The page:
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Clean Water Trust Fund Gains Traction at House Hearing
On June 8, the House Subcommittee on Water Resources and Environment held a hearing on the need for a clean water trust fund to address water infrastructure needs throughout the country.
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National Survey Shows Public Support for Clean Water Trust Fund
The Luntz Research Companies and Penn, Schoen & Berland Associates, Inc. released a national survey (PDF) on the public's support for clean and safe water in early March. The results of the survey show overwhelming support for long-term federal funding of the nation's clean water infrastructure. The survey, which encompasses seven states across the country, found that 86% of the public support legislation by the U.S. Congress that would create a long-term, sustainable and reliable trust fund for clean and safe water infrastructure. A memo describing the survey's findings has been forwarded to all members of Congress. In the survey press memo, Luntz stated that this issue is "very personal to voters because of the importance of clean and safe water to their daily lives. This is not a local issue because Americans understand that water has no local boundaries. This is one of those areas where Americans demand that Washington take responsibility." Click here for the national and state specific press memos and survey results.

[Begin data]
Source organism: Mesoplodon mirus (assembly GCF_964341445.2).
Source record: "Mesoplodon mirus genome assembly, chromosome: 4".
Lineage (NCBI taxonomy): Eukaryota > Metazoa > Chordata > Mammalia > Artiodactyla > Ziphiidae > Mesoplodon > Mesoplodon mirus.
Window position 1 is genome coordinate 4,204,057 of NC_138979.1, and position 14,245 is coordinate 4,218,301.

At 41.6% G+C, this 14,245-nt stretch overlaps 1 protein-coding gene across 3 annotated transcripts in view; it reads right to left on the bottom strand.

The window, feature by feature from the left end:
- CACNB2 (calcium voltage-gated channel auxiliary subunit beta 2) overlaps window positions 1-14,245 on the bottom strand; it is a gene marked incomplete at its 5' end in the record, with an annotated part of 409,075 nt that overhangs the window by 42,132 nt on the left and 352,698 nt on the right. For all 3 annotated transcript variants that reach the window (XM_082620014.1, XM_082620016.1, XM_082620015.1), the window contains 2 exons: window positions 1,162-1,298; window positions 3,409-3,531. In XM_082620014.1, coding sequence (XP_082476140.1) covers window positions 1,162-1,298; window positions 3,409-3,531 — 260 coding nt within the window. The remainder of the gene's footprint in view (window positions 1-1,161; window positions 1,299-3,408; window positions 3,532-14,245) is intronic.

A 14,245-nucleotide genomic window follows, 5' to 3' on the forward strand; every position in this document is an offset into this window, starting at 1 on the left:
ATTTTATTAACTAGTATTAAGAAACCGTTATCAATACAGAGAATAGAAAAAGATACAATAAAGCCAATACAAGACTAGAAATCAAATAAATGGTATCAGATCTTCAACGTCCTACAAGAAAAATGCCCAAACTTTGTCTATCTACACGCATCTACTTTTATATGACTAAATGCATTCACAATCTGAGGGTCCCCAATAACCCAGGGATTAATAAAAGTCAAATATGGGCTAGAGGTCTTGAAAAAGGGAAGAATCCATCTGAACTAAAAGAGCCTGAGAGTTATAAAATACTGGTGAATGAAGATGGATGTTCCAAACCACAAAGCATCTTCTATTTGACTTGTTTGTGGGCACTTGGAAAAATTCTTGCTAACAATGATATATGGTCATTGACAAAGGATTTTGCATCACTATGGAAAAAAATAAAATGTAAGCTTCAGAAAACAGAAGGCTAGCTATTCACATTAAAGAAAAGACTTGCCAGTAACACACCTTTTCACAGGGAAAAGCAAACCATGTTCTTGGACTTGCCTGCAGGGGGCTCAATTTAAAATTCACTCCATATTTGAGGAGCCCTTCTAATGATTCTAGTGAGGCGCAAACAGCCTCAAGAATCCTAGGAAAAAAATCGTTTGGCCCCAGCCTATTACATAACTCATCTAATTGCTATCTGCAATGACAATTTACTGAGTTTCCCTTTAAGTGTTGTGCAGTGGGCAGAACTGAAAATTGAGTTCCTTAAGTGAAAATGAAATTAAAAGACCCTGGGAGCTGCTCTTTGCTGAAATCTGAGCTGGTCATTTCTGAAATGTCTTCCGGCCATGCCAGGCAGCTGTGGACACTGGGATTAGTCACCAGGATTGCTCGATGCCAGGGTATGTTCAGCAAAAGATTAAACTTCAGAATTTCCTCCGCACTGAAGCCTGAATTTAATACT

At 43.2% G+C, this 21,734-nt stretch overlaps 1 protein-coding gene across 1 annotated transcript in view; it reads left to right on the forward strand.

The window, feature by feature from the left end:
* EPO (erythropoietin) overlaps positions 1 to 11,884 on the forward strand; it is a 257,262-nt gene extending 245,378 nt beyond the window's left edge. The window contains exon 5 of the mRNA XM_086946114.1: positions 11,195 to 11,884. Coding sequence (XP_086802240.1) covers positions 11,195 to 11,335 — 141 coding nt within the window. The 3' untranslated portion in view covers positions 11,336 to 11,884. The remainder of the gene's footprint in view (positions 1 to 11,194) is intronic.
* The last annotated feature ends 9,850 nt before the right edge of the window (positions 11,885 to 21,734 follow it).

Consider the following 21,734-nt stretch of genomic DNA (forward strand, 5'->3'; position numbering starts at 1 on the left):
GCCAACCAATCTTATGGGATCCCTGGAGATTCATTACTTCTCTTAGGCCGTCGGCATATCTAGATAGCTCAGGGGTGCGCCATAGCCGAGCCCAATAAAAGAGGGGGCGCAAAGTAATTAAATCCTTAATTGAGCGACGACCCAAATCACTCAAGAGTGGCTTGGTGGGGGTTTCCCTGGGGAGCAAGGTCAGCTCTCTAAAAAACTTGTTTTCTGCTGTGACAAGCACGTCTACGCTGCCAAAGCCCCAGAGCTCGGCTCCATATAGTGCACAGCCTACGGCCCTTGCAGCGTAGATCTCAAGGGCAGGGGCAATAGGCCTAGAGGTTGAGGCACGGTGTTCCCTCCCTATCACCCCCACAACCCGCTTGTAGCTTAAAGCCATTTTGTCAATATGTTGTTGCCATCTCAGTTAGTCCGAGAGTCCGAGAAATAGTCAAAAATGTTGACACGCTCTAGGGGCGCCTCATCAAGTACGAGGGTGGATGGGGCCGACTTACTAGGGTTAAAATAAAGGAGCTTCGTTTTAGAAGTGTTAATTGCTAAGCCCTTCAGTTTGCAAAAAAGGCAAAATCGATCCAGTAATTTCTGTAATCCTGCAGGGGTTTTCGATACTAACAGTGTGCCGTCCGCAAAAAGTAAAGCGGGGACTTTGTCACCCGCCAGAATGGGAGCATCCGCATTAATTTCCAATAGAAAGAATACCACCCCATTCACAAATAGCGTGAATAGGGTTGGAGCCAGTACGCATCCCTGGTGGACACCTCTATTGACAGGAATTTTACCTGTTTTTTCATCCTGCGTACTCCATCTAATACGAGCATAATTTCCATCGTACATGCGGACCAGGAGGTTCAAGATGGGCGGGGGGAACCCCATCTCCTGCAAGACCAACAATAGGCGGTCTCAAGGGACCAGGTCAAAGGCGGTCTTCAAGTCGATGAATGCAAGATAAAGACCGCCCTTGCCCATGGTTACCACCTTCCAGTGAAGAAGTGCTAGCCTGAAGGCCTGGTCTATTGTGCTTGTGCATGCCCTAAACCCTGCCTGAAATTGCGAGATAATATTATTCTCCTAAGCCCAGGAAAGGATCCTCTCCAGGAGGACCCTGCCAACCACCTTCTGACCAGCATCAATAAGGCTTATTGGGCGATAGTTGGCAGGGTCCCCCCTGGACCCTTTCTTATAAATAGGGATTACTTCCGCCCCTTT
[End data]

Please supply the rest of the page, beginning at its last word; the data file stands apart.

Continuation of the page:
Senate Appropriations Committee Approves Full Funding for Clean Water
The Senate Appropriations Committee unanimously approved the Subcommittee on Veterans Affairs, Housing and Urban Development (VA-HUD) and Independent Agencies’ appropriations package (S.2825) on September 21, 2004. The fiscal year 2005 bill holds level at $1.35 billion the funding for the Clean Water State Revolving Fund (CWSRF), which is considerably higher than the $850 million approved by the House Appropriations Committee in the Departments of Veterans Affairs and Housing and Urban Development, and Independent Agencies Appropriations Act of 2005 (H.R.5041). A broad coalition, which included several members of the Water Infrastructure Network (WIN), in addition to organizations representing state and local governments, construction, environmental and public health and labor groups helped spur the Senate Committee’s action through meetings with key congressional staff and letter writing campaigns. The coalition also released a report, All Dried Up: How Clean Water Is Threatened by Budget Cuts to targeted Members of Congress highlighting the importance of fully funding the CWSRF. The bills must be voted on in the Senate and the House before going to conference where final funding levels will be determined.